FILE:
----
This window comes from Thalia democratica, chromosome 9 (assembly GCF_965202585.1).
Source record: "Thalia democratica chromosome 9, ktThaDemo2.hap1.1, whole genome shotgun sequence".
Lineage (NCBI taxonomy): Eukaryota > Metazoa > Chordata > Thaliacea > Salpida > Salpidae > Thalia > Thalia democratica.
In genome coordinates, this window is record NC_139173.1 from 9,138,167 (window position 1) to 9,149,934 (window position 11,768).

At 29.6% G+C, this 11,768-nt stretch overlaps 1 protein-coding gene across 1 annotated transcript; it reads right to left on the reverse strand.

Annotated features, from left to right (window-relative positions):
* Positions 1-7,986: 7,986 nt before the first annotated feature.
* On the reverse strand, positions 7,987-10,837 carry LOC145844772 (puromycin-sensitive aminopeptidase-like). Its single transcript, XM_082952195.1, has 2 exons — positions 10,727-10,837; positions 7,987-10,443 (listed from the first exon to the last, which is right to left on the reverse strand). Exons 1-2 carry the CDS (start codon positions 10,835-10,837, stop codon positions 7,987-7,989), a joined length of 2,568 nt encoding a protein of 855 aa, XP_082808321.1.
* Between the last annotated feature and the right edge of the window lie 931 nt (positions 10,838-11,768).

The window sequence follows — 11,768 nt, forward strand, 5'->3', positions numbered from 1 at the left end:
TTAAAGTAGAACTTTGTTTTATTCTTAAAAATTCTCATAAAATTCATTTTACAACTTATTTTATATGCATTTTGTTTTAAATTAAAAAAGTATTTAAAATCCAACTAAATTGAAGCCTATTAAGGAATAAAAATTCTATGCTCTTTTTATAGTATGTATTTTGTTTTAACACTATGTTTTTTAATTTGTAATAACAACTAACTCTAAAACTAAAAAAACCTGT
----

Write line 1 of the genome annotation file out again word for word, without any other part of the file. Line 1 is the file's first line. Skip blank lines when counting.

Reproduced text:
This window comes from Thalia democratica, chromosome 9 (assembly GCF_965202585.1).